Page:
Also, when you buy a property, the lender will send a valuer to assess its value. If the valuation comes back significantly lower than the purchase price, it may no longer match the lender’s Loan To Value Ratio (LVR) requirements. In cases like this, you may need to pay a bigger deposit or pay for Lenders Mortgage Insurance (LMI) to get final approval on the home loan.   

Will I need Lenders Mortgage Insurance (LMI)?

If your deposit is less than 20% of the property’s value, the lender may take out a Lenders Mortgage Insurance (LMI) policy to cover the risk that you may default on your repayments. This policy protects the lender, not you, and most lenders pass the cost on to the borrower. Generally the lower your deposit, the higher the cost of LMI.

How to improve your home loan application’s approval chances

The more of the lender’s requirements you can fulfil without hassle, the more likely you are to see your home loan application approved.

Lenders will generally want to see:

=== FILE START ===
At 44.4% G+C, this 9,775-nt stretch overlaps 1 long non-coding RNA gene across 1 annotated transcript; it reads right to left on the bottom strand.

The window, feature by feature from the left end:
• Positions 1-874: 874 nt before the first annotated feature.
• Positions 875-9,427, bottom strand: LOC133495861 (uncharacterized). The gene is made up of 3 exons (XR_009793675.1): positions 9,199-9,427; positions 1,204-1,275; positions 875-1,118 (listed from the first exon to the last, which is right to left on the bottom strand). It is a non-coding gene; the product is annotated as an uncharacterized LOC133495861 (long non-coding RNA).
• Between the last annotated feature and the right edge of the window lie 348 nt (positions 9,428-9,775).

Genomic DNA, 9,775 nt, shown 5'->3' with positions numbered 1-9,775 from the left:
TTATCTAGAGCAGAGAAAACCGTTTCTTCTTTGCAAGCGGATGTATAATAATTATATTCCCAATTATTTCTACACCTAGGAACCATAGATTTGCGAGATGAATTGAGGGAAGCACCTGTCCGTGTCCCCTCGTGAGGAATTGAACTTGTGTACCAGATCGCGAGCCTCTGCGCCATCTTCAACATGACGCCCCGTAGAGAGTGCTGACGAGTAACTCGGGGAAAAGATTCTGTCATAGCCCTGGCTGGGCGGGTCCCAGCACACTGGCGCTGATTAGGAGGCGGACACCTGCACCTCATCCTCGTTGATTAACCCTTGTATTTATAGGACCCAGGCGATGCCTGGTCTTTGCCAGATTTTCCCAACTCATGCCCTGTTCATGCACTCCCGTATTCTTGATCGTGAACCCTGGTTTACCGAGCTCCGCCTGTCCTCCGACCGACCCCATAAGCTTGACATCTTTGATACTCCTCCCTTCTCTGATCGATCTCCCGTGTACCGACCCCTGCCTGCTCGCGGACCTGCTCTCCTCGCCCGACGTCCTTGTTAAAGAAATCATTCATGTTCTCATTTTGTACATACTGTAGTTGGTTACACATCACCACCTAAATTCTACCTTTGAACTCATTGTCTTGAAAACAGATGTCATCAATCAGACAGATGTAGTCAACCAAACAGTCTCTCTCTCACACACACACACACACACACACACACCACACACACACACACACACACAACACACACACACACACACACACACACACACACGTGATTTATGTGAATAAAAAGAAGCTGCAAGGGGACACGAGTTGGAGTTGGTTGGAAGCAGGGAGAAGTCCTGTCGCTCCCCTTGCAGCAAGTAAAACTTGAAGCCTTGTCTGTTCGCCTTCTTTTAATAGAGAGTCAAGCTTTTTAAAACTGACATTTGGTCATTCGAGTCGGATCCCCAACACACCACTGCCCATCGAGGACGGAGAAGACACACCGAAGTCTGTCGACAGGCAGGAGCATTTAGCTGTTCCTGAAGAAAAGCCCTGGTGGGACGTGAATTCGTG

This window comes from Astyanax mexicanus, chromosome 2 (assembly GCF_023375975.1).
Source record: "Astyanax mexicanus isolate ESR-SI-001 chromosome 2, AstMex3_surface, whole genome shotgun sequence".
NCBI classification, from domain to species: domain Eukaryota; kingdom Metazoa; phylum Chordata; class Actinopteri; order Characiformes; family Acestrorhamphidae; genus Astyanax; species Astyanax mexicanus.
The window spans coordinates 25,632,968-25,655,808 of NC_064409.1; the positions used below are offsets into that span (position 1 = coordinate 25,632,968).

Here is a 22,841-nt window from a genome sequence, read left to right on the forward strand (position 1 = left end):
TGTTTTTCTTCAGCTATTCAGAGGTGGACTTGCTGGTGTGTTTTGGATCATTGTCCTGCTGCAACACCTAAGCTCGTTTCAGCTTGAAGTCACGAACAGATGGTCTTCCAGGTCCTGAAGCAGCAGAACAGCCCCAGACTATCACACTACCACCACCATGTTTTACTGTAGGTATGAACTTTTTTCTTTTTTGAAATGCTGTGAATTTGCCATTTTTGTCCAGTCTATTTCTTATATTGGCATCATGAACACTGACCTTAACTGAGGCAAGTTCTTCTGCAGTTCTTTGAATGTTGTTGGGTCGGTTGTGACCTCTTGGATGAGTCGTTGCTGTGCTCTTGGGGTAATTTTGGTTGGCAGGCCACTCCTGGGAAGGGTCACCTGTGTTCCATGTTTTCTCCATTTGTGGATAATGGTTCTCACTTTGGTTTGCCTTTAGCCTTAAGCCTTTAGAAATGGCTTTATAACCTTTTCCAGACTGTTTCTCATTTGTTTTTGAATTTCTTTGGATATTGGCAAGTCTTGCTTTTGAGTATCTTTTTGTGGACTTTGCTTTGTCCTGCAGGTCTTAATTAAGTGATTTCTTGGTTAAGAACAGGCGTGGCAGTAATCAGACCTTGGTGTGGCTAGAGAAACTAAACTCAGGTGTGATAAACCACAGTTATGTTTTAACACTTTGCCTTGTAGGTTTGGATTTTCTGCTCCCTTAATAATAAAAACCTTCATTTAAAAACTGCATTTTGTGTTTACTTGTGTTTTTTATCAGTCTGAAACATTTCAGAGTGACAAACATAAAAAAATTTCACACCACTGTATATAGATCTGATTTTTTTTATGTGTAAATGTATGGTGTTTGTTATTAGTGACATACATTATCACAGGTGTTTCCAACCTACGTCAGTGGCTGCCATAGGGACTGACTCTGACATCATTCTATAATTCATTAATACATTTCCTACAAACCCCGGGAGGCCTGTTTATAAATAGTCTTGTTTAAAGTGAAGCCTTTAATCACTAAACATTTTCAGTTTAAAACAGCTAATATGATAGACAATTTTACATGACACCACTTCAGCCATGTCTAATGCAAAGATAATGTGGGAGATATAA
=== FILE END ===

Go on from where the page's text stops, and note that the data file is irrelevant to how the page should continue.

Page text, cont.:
• A house deposit (preferably 20% of the property’s value, but at least 5%), made up predominantly of genuine savings (money earned from your job, or gifts or inheritances that have stayed in a savings account for 3 to 6 months or longer)
  • A credit history
  • A stable income (the higher the better, preferably wages or salary from an employer)
  • Low debts and manageable expenses

Part 3: Can I get help applying for a home loan?

Even a well-prepared borrower may not be able to easily apply for a home loan. If your deposit isn’t looking all that great, or it’s looking like you won’t be able to borrow enough to afford the kind of property you want, there may be options to consider.

First Home Owners Grant (FHOG)